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SiME Smart Headphones: Google Glass on Your Ears

TAIPEI, Taiwan - In what could be music to your ears, ChipSip launched a new SiME Smart Headphone at Computex. The headset looks like it is the result of a tryst between Google Glass and a set of over-ear headphones. The device may be available in the third quarter of this year at a price yet to be confirmed. The Taiwanese company says it will cost slightly more than its previous Smart Glass heads-up display ($550 for developer version).

Imagine if you were wearing a gaming headset with a microphone you could push up and away from your face. Now replace that microphone with a Google Glass-like prism. That's what putting on the Smart Headphone is like. Since our review of the SiME Smart Glass, ChipSip has been hard at work improving on areas we found lacking, including an adjustable arm for the prism, a brighter display and longer battery life.

MORE: Glassholes Rejoice! Google Promises Glass 2.0

During my time with the Smart Headphones, I found the device comfortable to wear. The adjustable arm was easy to use and mold, but it could be more sturdy. While what I saw was just a prototype, ChipSip says the headset will get a longer arm and feature some other changes when it hits the market.

You can rotate the arm 360 degrees along the ear cup, so you can place the display in front of either eye. I liked the soft, comfy ear cups, which muffled out most of the noise from the show floor when I put them on. ChipSip told me the headphones will have noise canceling when they are launched. They did not specify if that would be active or passive noise canceling.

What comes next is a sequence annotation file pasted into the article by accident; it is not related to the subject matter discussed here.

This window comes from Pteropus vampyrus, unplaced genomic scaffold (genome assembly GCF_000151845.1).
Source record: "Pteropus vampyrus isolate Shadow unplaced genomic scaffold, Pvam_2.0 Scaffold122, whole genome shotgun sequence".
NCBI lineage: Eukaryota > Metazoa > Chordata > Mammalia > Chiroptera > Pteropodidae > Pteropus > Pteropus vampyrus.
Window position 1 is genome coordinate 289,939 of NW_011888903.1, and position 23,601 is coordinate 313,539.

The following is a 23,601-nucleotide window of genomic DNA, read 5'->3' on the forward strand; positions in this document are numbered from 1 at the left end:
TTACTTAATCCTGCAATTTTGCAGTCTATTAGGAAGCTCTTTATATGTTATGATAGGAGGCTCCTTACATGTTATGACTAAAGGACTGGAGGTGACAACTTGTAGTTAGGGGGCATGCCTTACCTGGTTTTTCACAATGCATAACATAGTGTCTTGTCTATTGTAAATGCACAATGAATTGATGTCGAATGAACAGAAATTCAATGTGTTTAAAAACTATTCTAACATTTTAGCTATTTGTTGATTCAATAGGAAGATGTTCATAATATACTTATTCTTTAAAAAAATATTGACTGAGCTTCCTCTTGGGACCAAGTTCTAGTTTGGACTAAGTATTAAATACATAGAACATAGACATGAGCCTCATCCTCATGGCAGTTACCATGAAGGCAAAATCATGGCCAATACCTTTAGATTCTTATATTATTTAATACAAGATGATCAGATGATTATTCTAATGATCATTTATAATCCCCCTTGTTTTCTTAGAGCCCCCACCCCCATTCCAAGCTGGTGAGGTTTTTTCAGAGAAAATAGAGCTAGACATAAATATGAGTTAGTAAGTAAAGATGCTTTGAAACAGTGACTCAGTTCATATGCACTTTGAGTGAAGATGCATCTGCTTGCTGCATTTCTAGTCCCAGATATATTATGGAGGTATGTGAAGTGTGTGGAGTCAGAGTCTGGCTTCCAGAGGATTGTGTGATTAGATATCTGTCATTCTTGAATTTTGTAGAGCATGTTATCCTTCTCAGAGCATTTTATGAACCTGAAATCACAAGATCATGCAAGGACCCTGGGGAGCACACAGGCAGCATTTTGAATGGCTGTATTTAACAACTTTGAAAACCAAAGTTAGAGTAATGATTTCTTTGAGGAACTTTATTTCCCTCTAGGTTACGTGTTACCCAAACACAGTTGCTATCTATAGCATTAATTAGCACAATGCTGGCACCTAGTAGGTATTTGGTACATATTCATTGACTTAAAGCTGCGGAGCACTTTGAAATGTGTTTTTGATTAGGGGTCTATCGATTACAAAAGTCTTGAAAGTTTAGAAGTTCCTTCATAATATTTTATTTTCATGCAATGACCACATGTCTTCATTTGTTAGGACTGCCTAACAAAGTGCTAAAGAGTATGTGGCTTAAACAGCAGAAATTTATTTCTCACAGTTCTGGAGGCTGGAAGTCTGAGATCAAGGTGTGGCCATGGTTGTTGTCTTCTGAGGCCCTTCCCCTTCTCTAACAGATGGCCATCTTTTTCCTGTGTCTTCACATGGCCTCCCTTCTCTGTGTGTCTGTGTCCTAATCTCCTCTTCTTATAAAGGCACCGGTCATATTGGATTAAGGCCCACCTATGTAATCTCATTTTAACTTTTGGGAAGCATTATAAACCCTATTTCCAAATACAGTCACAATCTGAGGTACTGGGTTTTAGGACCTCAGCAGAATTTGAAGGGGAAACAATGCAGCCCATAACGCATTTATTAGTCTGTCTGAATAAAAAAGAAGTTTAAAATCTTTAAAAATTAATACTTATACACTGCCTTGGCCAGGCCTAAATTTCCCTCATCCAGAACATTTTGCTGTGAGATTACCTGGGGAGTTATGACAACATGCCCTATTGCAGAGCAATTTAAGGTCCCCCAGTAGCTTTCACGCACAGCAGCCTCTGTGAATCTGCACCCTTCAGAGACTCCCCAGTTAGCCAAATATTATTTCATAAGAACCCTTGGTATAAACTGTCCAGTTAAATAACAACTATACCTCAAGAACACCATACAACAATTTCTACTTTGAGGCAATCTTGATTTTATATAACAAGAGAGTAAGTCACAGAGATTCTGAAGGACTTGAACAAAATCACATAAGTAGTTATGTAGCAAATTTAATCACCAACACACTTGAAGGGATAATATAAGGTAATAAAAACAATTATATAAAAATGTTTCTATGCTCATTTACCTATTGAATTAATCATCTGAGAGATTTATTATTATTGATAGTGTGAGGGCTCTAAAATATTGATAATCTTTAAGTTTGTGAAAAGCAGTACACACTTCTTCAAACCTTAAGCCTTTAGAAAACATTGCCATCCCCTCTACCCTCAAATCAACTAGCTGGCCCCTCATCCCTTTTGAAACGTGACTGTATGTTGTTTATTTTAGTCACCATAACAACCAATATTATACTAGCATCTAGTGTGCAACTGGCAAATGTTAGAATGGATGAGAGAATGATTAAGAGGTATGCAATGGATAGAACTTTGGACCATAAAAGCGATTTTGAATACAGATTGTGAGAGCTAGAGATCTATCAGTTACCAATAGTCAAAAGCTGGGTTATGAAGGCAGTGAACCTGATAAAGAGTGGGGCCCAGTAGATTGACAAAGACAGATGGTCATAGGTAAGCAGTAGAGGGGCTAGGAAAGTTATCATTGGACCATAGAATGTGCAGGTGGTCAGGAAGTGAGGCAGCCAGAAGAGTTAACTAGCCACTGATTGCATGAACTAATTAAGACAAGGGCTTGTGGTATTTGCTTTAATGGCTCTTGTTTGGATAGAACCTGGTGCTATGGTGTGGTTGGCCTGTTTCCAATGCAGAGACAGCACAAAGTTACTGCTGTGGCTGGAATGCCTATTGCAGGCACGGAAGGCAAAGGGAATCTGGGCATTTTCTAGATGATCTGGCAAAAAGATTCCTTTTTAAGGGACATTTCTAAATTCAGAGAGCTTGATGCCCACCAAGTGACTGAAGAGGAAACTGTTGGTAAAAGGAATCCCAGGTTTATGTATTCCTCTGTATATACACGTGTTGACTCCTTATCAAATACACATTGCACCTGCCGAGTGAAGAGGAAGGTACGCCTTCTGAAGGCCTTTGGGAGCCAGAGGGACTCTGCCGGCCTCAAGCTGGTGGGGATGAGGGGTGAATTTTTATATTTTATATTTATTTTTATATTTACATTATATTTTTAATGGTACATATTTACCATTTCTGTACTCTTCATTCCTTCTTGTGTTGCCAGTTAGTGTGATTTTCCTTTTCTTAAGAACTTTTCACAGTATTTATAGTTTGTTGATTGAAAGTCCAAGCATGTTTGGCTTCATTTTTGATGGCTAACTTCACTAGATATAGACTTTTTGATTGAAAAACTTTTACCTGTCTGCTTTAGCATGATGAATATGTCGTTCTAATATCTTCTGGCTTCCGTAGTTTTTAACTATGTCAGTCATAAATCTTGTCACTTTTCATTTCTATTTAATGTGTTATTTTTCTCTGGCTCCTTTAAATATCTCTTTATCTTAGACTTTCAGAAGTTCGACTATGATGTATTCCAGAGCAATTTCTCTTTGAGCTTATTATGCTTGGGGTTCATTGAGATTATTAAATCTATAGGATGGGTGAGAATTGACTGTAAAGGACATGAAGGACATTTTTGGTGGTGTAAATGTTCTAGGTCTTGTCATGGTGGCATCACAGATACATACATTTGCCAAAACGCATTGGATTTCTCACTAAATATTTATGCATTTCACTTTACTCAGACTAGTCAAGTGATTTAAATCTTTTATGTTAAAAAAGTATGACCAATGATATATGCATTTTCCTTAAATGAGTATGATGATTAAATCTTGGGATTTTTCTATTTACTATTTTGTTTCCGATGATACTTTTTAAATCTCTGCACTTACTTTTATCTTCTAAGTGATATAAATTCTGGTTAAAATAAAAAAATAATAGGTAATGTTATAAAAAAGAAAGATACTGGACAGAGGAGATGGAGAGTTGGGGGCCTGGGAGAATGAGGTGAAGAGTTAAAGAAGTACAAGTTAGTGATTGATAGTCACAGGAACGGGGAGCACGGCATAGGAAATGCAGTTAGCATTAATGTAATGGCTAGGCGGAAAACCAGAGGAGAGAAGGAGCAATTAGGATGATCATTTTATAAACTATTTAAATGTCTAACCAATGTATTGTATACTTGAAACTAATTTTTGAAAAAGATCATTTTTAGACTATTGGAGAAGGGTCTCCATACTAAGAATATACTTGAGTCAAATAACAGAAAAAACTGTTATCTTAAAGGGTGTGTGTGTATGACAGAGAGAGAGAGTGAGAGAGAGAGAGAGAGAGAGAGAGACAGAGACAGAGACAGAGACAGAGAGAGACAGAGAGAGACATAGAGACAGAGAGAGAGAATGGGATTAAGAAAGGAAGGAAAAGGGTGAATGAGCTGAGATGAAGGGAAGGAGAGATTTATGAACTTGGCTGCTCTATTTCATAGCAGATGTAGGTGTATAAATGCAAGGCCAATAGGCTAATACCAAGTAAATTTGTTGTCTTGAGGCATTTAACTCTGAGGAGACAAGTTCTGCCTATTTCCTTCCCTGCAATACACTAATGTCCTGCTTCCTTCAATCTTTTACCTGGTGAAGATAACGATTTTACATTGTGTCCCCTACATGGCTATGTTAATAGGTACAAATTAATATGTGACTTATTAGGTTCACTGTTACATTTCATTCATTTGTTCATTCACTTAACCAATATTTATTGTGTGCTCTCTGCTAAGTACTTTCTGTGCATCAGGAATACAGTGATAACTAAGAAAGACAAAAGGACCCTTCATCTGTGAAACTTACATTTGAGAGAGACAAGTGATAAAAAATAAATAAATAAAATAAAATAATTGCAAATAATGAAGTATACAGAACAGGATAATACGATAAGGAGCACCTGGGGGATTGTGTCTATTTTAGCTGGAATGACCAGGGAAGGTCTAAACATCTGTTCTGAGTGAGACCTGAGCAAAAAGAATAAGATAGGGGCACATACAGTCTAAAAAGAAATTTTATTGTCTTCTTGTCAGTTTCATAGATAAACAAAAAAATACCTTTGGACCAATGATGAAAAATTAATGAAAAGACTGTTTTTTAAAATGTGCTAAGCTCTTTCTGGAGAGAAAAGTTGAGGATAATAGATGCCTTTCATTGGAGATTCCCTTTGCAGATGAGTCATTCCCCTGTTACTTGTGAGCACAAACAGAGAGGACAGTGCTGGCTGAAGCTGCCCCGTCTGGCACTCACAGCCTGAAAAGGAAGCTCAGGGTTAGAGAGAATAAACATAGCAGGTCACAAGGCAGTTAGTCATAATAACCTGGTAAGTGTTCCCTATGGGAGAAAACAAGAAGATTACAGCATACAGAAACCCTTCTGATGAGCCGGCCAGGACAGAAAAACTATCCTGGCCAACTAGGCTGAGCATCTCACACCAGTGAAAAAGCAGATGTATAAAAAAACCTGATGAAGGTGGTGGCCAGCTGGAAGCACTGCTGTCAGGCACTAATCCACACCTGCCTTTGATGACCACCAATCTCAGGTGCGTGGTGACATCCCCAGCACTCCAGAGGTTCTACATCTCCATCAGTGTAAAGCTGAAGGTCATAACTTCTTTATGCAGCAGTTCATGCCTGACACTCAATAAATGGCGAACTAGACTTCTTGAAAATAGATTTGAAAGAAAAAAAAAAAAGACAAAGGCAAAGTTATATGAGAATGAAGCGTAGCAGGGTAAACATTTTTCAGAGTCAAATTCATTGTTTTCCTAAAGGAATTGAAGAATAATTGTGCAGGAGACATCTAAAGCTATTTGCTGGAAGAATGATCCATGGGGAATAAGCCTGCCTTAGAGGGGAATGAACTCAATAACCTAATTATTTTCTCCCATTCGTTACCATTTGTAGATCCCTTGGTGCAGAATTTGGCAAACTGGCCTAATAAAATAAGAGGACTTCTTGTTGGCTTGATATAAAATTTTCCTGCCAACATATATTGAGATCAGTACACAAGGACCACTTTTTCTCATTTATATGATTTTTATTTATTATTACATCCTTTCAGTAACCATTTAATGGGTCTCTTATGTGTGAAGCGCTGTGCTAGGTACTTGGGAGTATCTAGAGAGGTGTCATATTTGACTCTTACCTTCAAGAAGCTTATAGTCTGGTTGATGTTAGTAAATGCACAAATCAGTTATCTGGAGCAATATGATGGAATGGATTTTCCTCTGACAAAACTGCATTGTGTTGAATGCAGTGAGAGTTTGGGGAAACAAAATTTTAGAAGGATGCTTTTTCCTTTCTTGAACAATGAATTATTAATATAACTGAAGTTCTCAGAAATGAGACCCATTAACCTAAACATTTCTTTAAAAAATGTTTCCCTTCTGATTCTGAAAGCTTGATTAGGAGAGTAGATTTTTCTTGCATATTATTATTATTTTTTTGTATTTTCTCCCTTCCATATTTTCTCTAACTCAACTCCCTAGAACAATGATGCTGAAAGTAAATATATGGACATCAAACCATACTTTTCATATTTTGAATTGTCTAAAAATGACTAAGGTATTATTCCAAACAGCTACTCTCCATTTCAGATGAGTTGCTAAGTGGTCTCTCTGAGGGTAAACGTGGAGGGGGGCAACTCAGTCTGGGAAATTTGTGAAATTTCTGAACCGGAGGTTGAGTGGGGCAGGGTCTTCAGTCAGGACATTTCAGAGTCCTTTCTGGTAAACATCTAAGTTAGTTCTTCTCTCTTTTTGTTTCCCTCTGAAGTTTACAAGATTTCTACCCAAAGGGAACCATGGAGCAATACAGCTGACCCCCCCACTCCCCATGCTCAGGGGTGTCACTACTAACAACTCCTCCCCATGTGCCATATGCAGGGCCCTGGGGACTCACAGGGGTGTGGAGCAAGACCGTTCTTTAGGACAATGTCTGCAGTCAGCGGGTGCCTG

The company doubled the size of the battery since we reviewed the company's smart glasses. It may now last 2 hours longer, which is still pretty short. The Smart Headphone, like its heads-up display predecessor, runs full Android 4.4, but you can install a custom interface to make navigation easier. ChipSip showed me a system they designed for tour guides, which requires left and right swipes to scroll through options, and up and down to select or go back. This was definitely much easier than trying to control a cursor on the miniscule display.

ChipSip also created new apps to let you control the Smart Headphone via your phone, to make things such as connecting to a Wi-Fi network and setting up the device easier.

In an odd way, the headset design makes a lot of sense, since one of our complaints about the Smart Glass was its unwieldy earphone attachment. But the key question is, why would anyone want something like this? ChipSip told me it is targeting the mass market with the Smart Headphone by touting it as a multimedia device, but I can't imagine anyone possibly enjoying watching a video on such a tiny screen. Sure, you can send your music to the headphones via Bluetooth and view your lyrics in mid-air, but having to squint to see it proves too troublesome to be helpful.

ChipSip also told me that future versions of the Smart Headphones will, inexplicitly, come with two display arms -- one on each ear cup. Each screen will display the same thing so you can see your content in stereo. The company also said it will tweak the device so that the prism sits at a distance from your eyes that makes it unnecessary to squint. I'm skeptical about the Smart Headphone's appeal for now, but if the company lives up to its promises, the device could have greater potential. 

Cherlynn Low is a Staff Writer at Tom's Guide. When she's not writing about wearables, cameras and smartphones, she's devouring old episodes of Torchwood or The X-Files. Or taking selfies. Follow Cherlynn @cherlynnlow. Follow Tom's Guide at @tomsguide and on Facebook.